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Kuo H.-C.,Immunology and Rheumatology | Kuo H.-C.,Chang Gung University | Yang K.D.,Show Chwan Memorial Hospital in Chang Bing | Chang W.-C.,Kaohsiung Medical University | And 3 more authors.
Pediatrics and Neonatology | Year: 2012

Kawasaki disease (KD) is an acute multi-system vasculitis syndrome of unknown etiology occurring mostly in infants and children younger than 5 years of age. In developed countries, it is the leading cause of acquired heart disease in children. However, KD remains a mysterious disease. Some viruses potentially causing the condition have been isolated, but the results have not been able to be reproduced. This article reviews and summarizes different aspects of KD and provides updated information on diagnosis and treatment. The supplementary criteria for incomplete presentation of KD patients suggested by the American Heart Association, treatment (including tumor necrosis factor-alpha antagonist, methylprednisolone pulse therapy, statins, plasma exchange, and cytotoxic agents) for those with intravenous immunoglobulin treatment failure, and other experiences are also included in this review. © 2012, Taiwan Pediatric Association. Published by Elsevier Taiwan LLC. All rights reserved. Source

Chou C.-K.,Chang Gung Memorial Hospital Kaohsiung Medical Center | Yang K.D.,Show Chwan Memorial Hospital in Chang Bing | Chou F.-F.,Chang Gung Memorial Hospital Kaohsiung Medical Center | Huang C.-C.,Chang Gung Memorial Hospital Kaohsiung Medical Center | And 5 more authors.
Journal of Clinical Endocrinology and Metabolism | Year: 2013

Context: Recent studies suggest that miR-146b deregulation in papillary thyroid carcinoma (PTC) was associated with advanced tumor characteristics. However, the influence of miR-146b expression on the prognosis of PTC remains unknown. We sought to correlate tumor expression levels of miR-146b with the prognosis of a previously reported PTC cohort and reveal the underlying mechanisms via a PTC cell line model. Methodology: Expression levels of miR-146b were assessed via quantitative real-time PCR in 71 cases of PTC with distinct clinico-pathogenetic characteristics. All patients were classified into the disease-free or active disease group, based on their medical records at the end of the follow-up period. In vitro gain-of-function experiments were performed in a BCPAP human papillary thyroid cancer cell line model, which harbored the homozygous mutation of BRAF. BCPAP cells were transfected with a mimic-miR-146b and nonspecific microRNA (miRNA) control to determine whether miR-146b overexpression promotes cell migration and invasion. Proliferation assay, colony formation assay, and chemotherapy-induced apoptosis were also determined. Results: Multivariate logistic regression analysis demonstrated advanced tumor stage, presence of cervical lymph node metastasis, and miR-146b expression were independent risk factors for poor prognosis in PTC. Patients with higher miR-146b expression levels had significantly poorer overall survival compared with those with lower miR-146b levels. The associated hazard ratio was 3.92 (95% confidence interval, 1.73-8.86, log-rank P < .05). Overexpression of miR-146b significantly increased cell migration and invasiveness. Furthermore, miR-146b also increased resistance to chemotherapy-induced apoptosis. Conclusions: Our results suggest that miR-146b is a novel prognostic factor of PTC. Furthermore, in vitro functional studies provided the mechanistic explanation for miR-146b in tumor aggressiveness. These results enhance understanding of the molecular mechanisms involved in tumor aggressiveness in PTC, provide new prognostic biomarkers, and ultimately offer new leads for developing therapies for PTC. Copyright © 2013 by The Endocrine Society. Source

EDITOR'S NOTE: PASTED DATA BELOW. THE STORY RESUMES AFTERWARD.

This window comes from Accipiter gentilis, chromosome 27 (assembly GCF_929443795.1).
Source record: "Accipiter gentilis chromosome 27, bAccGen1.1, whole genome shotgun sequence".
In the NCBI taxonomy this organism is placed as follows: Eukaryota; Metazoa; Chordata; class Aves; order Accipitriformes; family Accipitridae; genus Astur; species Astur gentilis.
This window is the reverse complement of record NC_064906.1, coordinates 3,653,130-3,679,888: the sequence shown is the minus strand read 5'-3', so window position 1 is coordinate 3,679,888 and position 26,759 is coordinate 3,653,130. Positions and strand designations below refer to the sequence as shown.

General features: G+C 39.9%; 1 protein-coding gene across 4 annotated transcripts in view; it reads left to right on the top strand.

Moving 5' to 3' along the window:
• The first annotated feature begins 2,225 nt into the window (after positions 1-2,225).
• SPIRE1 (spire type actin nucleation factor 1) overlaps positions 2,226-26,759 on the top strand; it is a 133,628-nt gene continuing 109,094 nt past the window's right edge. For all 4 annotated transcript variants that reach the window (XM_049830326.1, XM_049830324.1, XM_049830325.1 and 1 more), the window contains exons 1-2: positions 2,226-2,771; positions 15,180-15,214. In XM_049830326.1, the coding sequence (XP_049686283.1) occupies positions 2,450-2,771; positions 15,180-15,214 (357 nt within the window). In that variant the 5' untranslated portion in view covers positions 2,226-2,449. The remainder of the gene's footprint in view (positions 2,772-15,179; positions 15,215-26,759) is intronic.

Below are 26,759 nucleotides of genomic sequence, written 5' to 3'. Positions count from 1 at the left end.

Kuo H.-C.,Chang Gung University | Chang W.-C.,Taipei Medical University | Yang K.D.,Show Chwan Memorial Hospital in Chang Bing | Yang K.D.,National Yang Ming University | And 4 more authors.
BMC Pediatrics | Year: 2013